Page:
Drools is also a Rule Engine or a “Production Rule System” that uses the rule-based approach to implement an Expert System.
Expert Systems use Knowledge representation to facilitate the codification of knowledge into a knowledge base which can be used for reasoning, i.e., we can process data with this knowledge base to infer conclusions. A Rule Engine allows you to define “What to Do” and not “How to do it.”
A Production Rule is a two-part structure: the engine matches facts and data against Production Rules – also called Productions or just Rules – to infer conclusions which result in actions.
when <conditions> then <actions> ;
The process of matching the new or existing facts against Production Rules is called “pattern matching”, which is performed by the inference engine. Actions execute in response to changes in data, like a database trigger; we say this is a data driven approach to reasoning. The actions themselves can change data, which in turn could match against other rules causing them to fire; this is referred to as forward chaining.
Declarative Programming: Rules make it easy to express solutions to difficult problems and get the solutions verified as well. Unlike codes, Rules are written in less complex language; Business Analysts can easily read and verify a set of rules.
Logic and Data Separation: The data resides in the Domain Objects and the business logic resides in the Rules. Depending upon the kind of project, this kind of separation can be very advantageous.
Speed and Scalability: The Rete OO algorithm on which
Drools is written is already a proven algorithm. With the help of
Drools, your application becomes very scalable. If there are frequent change requests, one can add new rules without having to modify the existing rules.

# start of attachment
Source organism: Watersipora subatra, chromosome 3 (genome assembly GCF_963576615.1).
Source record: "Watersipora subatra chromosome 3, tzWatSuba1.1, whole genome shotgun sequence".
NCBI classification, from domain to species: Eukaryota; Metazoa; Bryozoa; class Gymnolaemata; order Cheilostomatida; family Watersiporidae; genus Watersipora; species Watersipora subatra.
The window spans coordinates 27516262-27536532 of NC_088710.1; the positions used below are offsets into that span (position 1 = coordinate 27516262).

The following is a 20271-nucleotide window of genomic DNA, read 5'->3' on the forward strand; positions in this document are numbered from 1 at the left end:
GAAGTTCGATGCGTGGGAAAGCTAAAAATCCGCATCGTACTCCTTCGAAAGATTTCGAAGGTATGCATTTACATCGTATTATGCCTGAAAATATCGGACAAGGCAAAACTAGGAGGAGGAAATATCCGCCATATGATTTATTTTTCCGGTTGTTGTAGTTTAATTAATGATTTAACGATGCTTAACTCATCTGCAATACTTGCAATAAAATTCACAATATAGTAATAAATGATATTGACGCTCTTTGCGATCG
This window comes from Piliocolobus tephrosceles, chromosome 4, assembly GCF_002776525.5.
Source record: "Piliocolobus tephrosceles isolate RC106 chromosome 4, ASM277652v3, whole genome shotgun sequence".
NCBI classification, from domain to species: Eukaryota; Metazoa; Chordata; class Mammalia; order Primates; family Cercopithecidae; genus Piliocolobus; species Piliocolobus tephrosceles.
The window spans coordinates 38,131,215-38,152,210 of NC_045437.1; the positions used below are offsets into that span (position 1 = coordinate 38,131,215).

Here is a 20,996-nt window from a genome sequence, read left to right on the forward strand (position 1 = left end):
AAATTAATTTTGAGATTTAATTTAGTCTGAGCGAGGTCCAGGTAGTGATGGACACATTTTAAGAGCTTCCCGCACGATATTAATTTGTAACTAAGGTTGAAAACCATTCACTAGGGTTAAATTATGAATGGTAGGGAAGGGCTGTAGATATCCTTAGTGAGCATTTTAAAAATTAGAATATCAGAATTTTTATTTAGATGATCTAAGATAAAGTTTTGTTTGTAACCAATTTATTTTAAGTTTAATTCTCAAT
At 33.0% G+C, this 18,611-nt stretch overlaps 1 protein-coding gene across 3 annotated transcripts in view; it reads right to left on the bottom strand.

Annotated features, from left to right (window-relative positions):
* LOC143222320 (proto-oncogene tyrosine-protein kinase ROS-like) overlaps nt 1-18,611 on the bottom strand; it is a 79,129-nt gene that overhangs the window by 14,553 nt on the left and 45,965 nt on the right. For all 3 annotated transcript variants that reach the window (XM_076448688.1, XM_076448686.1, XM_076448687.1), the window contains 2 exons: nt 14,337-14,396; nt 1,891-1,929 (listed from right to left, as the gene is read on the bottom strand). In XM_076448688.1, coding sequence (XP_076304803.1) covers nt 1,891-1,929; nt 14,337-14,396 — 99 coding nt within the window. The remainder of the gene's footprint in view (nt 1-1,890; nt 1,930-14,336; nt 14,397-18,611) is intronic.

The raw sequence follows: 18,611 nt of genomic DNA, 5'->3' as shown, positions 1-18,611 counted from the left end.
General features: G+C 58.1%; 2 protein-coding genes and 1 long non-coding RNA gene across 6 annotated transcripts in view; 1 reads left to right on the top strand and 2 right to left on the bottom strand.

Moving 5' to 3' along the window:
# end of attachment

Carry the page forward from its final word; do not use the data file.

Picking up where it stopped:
Centralization of Knowledge: By using Rules, you create a repository of knowledge (a knowledge base) which is executable. It is a single point of truth for business policy. Ideally, Rules are so readable that they can also serve as documentation.
Tool Integration: Tools such as
Eclipse provide ways to edit and manage rules and get immediate feedback, validation, and content assistance. Auditing and debugging tools are also available.
Explanation Facility: Rule systems effectively provide an “explanation facility” by being able to log the decisions made by the rule engine along with why the decisions were made.
Understandable Rules: By creating object models and, optionally, Domain Specific Languages that model your problem domain you can set yourself up to write rules that are very close to natural language. They lend themselves to logic that is understandable to, possibly nontechnical, domain experts as they are expressed in their language, with all the program plumbing, the technical know-how being hidden away in the usual code.
Rules are pieces of knowledge often expressed as, “When some conditions occur, then do some tasks.” The most important part of a Rule is its when part. If the when part is satisfied, the then part is triggered. The brain of a Production Rules System is an Inference Engine that is able to scale to a large number of rules and facts. The Inference Engine matches facts and data against Production Rules – also called Productions or just Rules – to infer conclusions which result in actions.